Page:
Israel is seeing a high number of people hospitalized with influenza, the Israel Center for Disease Control (ICDC) has reported.
According to the data, since flu season began last month, 280 patients have been hospitalized and another 20 checked into other clinics.
The majority of the patients were infected with influenza A/H3, which is included in the flu vaccine.
Around this time in 2019, just before corona entered Israel, about 100 people were hospitalized with the virus and 11 had died. Last year, Israel did not see a single case of flu in the country, likely due to lockdowns and other restrictions that were in place because of COVID-19.
“It does not matter if this is more or fewer patients than in years prior,” stressed Dr. Avishay Elis, head of the Internal Medicine Department at Beilinson Hospital. Doctors suspect there are many more people infected with flu than reported, he said – people who were admitted to the hospital for respiratory difficulties but were not screened for the virus.
“It is much more than the zero we had a year ago – and what is very, very clear right now is that cases are on the rise,” Elis said. “We think the trend is only going up.”
Maccabi Health Services reported Friday that the fund has seen a “moderate increase” in the rate of people coming into their clinics with flu symptoms, mainly in people ages newborn to five years and 12 to 64.
Doctors have been worried that fewer people will get vaccinated against the flu this year because of a feeling of “vaccine fatigue” from having to take three COVID vaccine shots in the last year.
So far, Maccabi said that 17% of its clients have been vaccinated against the flu virus, and Meuhedet reported that 12.6% had gotten the shot. A spokesperson for Leumit said that 75,000 had been jabbed out of 720,000 members – about 10.4%. Clalit said 790,000 had received the flu shot out of some 4.6 million members, or about 17%.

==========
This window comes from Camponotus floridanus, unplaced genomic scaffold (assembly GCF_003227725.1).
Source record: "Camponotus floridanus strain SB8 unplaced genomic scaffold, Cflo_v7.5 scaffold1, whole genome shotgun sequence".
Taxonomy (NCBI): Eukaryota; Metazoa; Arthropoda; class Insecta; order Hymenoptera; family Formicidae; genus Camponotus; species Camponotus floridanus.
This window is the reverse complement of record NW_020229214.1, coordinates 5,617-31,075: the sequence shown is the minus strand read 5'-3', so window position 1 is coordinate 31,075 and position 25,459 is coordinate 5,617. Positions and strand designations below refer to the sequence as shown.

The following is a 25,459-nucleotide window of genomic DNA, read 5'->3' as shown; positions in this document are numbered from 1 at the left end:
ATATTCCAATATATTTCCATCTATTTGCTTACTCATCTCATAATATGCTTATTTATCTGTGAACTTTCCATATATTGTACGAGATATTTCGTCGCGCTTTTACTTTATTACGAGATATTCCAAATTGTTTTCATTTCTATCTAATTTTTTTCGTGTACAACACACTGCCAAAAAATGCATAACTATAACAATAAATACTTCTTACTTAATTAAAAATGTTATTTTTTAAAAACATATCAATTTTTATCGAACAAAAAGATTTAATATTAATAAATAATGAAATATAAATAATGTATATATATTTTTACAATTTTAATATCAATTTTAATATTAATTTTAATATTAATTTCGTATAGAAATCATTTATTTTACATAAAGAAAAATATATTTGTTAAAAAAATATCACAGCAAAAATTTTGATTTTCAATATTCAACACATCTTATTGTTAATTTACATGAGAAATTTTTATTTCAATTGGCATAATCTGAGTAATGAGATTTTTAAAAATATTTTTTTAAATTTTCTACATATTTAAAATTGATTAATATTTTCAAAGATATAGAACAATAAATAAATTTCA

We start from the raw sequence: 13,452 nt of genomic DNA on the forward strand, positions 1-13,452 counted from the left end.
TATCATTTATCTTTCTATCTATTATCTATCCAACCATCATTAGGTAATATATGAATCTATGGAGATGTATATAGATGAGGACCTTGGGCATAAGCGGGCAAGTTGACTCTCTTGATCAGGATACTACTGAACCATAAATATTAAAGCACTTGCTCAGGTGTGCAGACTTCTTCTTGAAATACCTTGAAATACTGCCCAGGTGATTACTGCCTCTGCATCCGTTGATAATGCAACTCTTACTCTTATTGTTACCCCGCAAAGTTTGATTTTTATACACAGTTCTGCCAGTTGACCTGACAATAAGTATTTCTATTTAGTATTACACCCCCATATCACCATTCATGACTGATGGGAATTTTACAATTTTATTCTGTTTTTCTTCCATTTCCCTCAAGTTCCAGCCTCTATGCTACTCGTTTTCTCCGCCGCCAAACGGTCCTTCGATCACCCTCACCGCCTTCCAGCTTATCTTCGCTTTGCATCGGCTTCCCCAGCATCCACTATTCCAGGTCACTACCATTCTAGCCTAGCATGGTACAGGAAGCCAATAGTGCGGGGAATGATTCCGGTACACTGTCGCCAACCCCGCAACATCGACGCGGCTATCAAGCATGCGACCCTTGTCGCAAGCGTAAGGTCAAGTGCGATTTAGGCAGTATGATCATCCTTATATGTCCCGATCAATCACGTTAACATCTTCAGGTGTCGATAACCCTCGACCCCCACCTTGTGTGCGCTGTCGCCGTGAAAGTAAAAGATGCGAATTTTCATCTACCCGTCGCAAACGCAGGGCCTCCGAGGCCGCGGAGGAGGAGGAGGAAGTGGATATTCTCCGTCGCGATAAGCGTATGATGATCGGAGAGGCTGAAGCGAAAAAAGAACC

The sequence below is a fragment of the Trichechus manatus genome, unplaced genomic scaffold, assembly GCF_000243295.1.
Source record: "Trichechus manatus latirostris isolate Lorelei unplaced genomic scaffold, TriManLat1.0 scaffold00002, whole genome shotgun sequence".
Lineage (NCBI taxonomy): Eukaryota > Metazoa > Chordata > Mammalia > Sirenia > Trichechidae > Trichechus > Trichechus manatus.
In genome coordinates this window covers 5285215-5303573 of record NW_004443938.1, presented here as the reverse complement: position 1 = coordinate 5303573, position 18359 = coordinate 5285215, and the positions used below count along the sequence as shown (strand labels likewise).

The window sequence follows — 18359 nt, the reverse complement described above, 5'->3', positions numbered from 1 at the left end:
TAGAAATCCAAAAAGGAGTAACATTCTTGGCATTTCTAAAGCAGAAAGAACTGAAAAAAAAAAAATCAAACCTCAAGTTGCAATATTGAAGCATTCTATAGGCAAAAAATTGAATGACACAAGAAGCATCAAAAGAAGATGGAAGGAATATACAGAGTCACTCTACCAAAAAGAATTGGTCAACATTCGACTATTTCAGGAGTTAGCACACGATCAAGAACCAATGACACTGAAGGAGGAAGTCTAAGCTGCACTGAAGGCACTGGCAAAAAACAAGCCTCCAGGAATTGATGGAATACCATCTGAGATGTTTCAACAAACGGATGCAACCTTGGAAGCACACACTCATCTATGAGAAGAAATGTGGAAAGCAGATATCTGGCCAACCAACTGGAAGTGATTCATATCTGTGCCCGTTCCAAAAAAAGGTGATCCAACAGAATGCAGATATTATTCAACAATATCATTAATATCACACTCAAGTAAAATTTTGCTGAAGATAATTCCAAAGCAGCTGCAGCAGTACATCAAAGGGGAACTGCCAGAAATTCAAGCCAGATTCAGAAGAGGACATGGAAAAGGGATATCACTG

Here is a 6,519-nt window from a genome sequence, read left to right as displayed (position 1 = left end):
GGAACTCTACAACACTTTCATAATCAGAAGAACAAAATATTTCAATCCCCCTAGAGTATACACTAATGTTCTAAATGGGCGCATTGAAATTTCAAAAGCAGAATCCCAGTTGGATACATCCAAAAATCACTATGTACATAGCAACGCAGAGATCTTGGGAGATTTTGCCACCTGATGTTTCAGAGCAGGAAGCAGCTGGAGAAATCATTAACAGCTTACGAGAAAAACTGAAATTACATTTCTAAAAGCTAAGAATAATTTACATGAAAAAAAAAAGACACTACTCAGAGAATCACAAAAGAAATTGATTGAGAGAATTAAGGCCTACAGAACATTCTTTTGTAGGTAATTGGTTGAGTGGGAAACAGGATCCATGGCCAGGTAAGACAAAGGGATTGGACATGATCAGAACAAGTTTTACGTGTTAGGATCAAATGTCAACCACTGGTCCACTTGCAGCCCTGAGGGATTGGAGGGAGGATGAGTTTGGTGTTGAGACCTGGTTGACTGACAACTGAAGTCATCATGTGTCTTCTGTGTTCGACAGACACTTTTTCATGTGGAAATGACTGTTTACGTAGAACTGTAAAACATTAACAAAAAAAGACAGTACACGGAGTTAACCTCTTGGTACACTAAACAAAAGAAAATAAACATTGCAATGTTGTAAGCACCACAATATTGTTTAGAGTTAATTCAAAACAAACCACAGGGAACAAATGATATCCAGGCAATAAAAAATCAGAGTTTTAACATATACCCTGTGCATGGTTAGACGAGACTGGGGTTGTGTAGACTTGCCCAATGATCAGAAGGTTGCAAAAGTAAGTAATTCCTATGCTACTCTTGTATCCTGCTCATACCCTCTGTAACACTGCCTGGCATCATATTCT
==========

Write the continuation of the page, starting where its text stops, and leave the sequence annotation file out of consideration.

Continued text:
In September, when Israel launched its flu vaccination campaign, experts warned that the virus would arrive early and hit hard and that it could pose a burden on the health system, which at the time was struggling under the weight of some 700 severely ill COVID-19 patients. Since then, however, the number of those seriously ill has dropped to less than 100.
The country’s current influenza patients are diverse, ranging in age from children, adolescents and young adults to older citizens, the ICDC said.
The flu virus can cause serious illness, in some ways similar to COVID-19, including pneumonia and other respiratory complications.
“The vaccine is recommended for the entire population from the age of six months and up,” ICDC said. “The population at risk for more severe morbidity includes pregnant women, children under five, individuals over the age of 50 and especially over 65, and people with chronic diseases or who are immunocompromised.”
The flu vaccine does not contain a live virus and cannot cause flu.
It can be given alongside the coronavirus vaccine, the Health Ministry has said.